As recently reported by the International Energy Agency, fossil fuel subsidies in 2012 came in at US $544 billion – five times greater than those for renewable energy at US $101 billion. The IMF puts the estimate at an astounding US $2 trillion when indirect subsidies are taken into account.
Taxpayers around the world are, effectively, paying to destabilize the climate. Subsidies are granted in rich countries to their coal, oil and gas industries, and also in poor countries to make fuel for middle class car owners cheaper while worsening air pollution and taking desperately needed funds from health care, education and housing.
In Latin America, fossil fuels are cheapest in Venezuela, Bolivia and Ecuador. There are some sad ironies here – Venezuela has a Ministry which has among its mandates the implementation of “eco-socialism”; the other two have codified respect for Pacha Mama and Rights of Nature in their constitutions. Other countries in Latin America, such as Mexico, also provide billions in subsidies for the production and consumption of fossil fuels.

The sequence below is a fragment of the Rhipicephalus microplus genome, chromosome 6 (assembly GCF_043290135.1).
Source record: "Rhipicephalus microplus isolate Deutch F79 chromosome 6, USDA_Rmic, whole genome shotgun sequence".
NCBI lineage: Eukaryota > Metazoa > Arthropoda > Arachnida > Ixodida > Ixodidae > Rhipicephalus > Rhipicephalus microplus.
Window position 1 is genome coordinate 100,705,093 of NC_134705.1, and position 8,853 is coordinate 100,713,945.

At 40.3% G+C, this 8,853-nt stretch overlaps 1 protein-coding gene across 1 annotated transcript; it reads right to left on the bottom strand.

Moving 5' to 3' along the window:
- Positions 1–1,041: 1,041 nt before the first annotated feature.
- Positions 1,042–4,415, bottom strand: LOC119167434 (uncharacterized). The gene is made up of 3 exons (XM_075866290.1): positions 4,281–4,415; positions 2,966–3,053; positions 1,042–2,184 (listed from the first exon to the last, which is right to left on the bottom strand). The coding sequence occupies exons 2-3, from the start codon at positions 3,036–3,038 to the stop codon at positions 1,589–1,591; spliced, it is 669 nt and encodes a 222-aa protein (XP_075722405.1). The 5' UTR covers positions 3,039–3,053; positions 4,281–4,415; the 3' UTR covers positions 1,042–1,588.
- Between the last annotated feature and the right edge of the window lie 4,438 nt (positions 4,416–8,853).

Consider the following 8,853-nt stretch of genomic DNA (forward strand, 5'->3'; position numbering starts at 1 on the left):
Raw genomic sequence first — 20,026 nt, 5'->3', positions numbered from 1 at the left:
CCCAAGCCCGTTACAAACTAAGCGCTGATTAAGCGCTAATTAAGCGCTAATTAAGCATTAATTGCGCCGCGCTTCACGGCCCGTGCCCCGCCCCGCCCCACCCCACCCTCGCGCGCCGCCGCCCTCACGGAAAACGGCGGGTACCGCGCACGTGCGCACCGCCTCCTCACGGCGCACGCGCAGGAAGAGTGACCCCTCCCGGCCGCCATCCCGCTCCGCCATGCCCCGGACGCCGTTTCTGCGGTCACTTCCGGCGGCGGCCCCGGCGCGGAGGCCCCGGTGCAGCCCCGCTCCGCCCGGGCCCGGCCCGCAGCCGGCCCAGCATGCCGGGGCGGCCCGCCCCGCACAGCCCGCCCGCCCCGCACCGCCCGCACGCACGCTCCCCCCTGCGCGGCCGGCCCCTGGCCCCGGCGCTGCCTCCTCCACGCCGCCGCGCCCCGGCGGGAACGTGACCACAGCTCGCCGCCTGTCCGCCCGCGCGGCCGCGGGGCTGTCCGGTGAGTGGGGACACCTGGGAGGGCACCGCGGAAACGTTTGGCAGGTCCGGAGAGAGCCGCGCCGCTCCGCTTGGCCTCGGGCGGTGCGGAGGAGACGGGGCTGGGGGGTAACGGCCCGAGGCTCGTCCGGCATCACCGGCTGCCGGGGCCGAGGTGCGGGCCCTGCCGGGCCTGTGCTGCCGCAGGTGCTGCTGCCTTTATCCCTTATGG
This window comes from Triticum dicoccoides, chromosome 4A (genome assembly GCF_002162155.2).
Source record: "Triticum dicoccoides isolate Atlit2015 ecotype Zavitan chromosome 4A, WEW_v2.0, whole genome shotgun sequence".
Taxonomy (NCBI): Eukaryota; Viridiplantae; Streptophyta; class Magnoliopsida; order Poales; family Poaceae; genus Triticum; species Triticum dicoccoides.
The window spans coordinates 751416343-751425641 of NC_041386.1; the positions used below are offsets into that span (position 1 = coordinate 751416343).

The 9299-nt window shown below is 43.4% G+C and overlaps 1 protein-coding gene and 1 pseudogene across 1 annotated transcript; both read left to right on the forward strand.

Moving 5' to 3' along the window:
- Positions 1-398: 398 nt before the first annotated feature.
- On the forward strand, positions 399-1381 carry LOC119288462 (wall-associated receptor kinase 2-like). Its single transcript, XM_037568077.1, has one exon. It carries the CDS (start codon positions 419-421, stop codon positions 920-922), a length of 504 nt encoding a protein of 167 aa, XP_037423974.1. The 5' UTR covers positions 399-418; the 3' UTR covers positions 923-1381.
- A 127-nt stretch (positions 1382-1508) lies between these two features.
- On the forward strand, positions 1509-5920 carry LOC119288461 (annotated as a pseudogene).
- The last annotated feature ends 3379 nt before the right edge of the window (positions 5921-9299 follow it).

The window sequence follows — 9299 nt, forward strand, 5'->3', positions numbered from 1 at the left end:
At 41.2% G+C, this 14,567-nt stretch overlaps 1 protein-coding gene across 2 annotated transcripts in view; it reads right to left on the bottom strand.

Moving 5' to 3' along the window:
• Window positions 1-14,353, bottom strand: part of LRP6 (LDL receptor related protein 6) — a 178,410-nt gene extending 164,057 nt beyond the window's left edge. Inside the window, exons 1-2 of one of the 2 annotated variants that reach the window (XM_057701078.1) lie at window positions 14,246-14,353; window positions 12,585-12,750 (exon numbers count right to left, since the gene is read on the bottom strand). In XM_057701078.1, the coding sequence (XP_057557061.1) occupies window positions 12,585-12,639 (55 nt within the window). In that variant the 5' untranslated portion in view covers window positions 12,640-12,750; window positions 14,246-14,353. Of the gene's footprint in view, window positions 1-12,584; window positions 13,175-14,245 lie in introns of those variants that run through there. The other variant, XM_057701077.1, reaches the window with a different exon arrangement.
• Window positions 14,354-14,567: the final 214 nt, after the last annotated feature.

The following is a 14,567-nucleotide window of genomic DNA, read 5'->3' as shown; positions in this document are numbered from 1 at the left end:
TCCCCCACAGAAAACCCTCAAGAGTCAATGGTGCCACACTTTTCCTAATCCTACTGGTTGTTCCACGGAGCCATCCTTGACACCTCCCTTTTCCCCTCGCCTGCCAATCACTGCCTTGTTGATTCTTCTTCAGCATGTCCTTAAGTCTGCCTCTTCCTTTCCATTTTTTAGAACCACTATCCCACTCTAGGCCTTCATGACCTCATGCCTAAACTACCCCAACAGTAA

Subsidies generally benefit those who use the most fuel – not the poor. If the substantial resources currently devoted to these subsidies were spent on improving public services or directly transferred to the poor, the social impact would be positive.
While rich countries must take the lead in stopping exploration and production subsidies, all countries can play a role in efforts to stop funding fossil fuels. Latin America could play a leadership role in this effort. Civil society will continue to work for an end to perverse fossil fuel subsidies. But note, given the importance of access to modern energy services, social safety nets must be in place for the most economically disadvantaged.
If funds squandered on fossil fuel subsidies – especially production subsidies – were redirected to investments in energy efficiency and renewable energy as well as other much needed health and education services, we would have a double win for people and the climate.